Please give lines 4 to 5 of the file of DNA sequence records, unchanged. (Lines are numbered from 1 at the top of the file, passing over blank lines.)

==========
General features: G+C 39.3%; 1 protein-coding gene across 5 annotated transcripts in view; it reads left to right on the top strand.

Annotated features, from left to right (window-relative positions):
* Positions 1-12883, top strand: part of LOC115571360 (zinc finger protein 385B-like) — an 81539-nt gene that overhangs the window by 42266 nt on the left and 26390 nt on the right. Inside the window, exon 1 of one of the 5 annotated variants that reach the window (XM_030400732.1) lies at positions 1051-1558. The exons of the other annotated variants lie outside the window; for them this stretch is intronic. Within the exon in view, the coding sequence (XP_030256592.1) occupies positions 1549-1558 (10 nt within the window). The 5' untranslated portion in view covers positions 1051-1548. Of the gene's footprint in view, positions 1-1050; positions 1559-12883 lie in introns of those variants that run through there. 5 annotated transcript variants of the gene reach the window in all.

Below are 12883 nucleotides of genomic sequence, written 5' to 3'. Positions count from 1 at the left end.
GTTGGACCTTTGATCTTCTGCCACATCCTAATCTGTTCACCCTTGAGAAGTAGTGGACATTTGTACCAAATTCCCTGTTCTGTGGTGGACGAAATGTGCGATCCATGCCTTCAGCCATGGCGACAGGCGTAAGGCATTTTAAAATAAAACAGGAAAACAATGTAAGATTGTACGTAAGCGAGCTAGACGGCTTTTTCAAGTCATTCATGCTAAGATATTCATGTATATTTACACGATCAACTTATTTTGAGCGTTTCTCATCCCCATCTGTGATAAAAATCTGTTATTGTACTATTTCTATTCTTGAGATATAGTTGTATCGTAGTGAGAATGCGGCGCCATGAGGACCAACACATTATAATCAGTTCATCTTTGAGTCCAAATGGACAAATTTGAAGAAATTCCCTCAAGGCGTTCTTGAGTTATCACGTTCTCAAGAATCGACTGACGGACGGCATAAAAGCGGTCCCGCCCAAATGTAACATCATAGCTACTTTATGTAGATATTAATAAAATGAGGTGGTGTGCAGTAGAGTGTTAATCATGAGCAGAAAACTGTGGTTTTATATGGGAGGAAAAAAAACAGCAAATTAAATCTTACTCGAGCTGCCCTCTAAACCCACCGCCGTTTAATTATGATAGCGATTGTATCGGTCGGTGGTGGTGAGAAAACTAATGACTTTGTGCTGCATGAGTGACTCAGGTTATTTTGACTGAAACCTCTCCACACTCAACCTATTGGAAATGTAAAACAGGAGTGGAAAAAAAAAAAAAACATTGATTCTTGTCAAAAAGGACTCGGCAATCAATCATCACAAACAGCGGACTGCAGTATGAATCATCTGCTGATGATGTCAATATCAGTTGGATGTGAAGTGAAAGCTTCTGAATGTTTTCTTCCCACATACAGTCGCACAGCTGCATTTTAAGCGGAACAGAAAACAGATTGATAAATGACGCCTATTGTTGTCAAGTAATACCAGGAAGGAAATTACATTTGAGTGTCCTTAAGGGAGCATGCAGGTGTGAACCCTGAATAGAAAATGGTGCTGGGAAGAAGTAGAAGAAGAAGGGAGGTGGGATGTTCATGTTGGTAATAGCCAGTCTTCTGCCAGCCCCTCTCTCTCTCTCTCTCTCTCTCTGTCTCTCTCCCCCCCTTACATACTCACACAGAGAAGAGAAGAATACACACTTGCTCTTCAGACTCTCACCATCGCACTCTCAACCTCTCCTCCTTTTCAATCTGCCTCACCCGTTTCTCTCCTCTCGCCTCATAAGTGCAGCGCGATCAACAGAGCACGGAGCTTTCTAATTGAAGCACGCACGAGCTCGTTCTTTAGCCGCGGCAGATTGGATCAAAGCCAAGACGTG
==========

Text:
Below are 12883 nucleotides of genomic sequence, written 5' to 3'. Positions count from 1 at the left end.
GTTGGACCTTTGATCTTCTGCCACATCCTAATCTGTTCACCCTTGAGAAGTAGTGGACATTTGTACCAAATTCCCTGTTCTGTGGTGGACGAAATGTGCGATCCATGCCTTCAGCCATGGCGACAGGCGTAAGGCATTTTAAAATAAAACAGGAAAACAATGTAAGATTGTACGTAAGCGAGCTAGACGGCTTTTTCAAGTCATTCATGCTAAGATATTCATGTATATTTACACGATCAACTTATTTTGAGCGTTTCTCATCCCCATCTGTGATAAAAATCTGTTATTGTACTATTTCTATTCTTGAGATATAGTTGTATCGTAGTGAGAATGCGGCGCCATGAGGACCAACACATTATAATCAGTTCATCTTTGAGTCCAAATGGACAAATTTGAAGAAATTCCCTCAAGGCGTTCTTGAGTTATCACGTTCTCAAGAATCGACTGACGGACGGCATAAAAGCGGTCCCGCCCAAATGTAACATCATAGCTACTTTATGTAGATATTAATAAAATGAGGTGGTGTGCAGTAGAGTGTTAATCATGAGCAGAAAACTGTGGTTTTATATGGGAGGAAAAAAAACAGCAAATTAAATCTTACTCGAGCTGCCCTCTAAACCCACCGCCGTTTAATTATGATAGCGATTGTATCGGTCGGTGGTGGTGAGAAAACTAATGACTTTGTGCTGCATGAGTGACTCAGGTTATTTTGACTGAAACCTCTCCACACTCAACCTATTGGAAATGTAAAACAGGAGTGGAAAAAAAAAAAAAACATTGATTCTTGTCAAAAAGGACTCGGCAATCAATCATCACAAACAGCGGACTGCAGTATGAATCATCTGCTGATGATGTCAATATCAGTTGGATGTGAAGTGAAAGCTTCTGAATGTTTTCTTCCCACATACAGTCGCACAGCTGCATTTTAAGCGGAACAGAAAACAGATTGATAAATGACGCCTATTGTTGTCAAGTAATACCAGGAAGGAAATTACATTTGAGTGTCCTTAAGGGAGCATGCAGGTGTGAACCCTGAATAGAAAATGGTGCTGGGAAGAAGTAGAAGAAGAAGGGAGGTGGGATGTTCATGTTGGTAATAGCCAGTCTTCTGCCAGCCCCTCTCTCTCTCTCTCTCTCTCTCTGTCTCTCTCCCCCCCTTACATACTCACACAGAGAAGAGAAGAATACACACTTGCTCTTCAGACTCTCACCATCGCACTCTCAACCTCTCCTCCTTTTCAATCTGCCTCACCCGTTTCTCTCCTCTCGCCTCATAAGTGCAGCGCGATCAACAGAGCACGGAGCTTTCTAATTGAAGCACGCACGAGCTCGTTCTTTAGCCGCGGCAGATTGGATCAAAGCCAAGACGTG